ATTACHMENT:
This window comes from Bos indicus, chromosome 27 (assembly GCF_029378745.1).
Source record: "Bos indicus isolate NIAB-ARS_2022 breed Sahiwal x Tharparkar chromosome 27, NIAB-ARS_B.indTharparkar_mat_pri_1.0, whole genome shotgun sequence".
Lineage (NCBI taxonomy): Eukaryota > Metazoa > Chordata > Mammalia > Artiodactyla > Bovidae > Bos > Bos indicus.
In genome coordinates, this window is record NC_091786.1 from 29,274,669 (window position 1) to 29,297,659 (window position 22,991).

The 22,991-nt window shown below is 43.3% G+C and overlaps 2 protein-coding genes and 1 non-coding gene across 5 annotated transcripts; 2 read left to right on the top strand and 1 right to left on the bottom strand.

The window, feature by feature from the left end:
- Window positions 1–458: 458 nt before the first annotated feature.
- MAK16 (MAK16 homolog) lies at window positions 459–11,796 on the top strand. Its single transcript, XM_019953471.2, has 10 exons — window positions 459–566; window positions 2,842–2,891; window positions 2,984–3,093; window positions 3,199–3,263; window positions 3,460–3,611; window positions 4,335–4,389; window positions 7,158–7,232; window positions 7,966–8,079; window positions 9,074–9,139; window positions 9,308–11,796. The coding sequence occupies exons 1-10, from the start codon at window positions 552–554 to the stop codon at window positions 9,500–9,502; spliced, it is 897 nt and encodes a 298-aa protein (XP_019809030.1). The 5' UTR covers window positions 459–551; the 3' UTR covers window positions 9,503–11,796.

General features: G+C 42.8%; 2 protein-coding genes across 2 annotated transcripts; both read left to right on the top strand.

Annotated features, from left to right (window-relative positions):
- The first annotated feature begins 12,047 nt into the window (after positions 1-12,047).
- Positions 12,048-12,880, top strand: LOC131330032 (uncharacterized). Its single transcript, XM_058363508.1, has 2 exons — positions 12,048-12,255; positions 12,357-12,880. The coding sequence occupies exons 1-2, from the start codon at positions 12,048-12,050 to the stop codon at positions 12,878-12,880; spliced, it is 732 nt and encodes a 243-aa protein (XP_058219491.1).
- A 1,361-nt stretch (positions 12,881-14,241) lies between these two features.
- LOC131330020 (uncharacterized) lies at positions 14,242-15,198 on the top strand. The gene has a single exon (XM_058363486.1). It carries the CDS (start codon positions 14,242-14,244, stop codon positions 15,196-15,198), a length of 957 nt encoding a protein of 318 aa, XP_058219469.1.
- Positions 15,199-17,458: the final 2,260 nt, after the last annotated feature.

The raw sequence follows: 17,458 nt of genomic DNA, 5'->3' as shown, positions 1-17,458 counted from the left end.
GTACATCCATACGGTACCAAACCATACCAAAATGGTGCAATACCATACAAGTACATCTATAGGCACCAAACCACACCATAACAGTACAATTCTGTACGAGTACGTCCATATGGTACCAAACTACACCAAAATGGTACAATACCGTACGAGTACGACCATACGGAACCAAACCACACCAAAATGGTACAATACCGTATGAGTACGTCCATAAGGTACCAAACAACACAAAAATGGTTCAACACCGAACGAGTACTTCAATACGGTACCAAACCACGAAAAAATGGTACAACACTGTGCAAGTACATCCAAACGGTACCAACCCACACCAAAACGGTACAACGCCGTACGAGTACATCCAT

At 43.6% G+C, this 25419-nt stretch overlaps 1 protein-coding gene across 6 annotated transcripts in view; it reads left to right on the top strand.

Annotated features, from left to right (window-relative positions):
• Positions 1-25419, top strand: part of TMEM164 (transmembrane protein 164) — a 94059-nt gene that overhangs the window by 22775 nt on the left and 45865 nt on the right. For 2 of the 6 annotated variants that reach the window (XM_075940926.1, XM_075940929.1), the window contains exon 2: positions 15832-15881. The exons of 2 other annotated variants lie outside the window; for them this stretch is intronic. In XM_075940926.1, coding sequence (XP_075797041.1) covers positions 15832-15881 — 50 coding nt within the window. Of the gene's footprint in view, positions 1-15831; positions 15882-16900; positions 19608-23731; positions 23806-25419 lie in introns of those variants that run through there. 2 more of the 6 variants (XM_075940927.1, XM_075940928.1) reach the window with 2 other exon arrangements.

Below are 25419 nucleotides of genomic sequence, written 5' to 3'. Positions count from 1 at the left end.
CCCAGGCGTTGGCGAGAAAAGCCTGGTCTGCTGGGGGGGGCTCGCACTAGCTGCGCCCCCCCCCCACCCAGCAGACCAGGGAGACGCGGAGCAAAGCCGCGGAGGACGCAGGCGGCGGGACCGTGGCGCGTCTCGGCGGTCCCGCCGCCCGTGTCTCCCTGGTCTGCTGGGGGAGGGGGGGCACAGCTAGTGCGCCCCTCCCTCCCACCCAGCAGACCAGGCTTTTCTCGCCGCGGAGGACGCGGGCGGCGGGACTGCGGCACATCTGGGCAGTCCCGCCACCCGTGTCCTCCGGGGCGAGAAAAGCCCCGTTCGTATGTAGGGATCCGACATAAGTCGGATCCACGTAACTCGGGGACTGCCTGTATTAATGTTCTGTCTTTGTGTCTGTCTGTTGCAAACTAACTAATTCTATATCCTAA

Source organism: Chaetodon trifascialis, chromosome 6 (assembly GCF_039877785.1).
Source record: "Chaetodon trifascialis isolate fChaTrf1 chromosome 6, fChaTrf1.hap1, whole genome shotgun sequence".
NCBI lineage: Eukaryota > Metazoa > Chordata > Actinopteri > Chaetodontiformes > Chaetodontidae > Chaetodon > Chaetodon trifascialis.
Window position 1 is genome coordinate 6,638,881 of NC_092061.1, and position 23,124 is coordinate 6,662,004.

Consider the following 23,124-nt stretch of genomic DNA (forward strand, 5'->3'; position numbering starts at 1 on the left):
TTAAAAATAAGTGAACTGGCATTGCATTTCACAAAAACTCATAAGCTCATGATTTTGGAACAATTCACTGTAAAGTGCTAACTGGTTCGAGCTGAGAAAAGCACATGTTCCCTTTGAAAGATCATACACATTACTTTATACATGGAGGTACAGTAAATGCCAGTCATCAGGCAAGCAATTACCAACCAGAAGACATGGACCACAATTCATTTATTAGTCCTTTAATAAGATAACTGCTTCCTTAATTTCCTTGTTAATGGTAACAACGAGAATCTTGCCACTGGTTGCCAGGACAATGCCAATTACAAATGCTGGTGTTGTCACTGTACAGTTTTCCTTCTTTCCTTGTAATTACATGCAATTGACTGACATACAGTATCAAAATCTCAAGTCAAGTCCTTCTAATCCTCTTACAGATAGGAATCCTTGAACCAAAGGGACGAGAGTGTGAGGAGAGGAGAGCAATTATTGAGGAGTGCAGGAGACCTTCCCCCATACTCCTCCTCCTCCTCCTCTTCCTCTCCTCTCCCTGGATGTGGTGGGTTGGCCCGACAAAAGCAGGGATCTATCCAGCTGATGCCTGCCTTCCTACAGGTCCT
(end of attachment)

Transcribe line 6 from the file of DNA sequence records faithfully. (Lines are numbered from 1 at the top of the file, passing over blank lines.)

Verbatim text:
The window, feature by feature from the left end: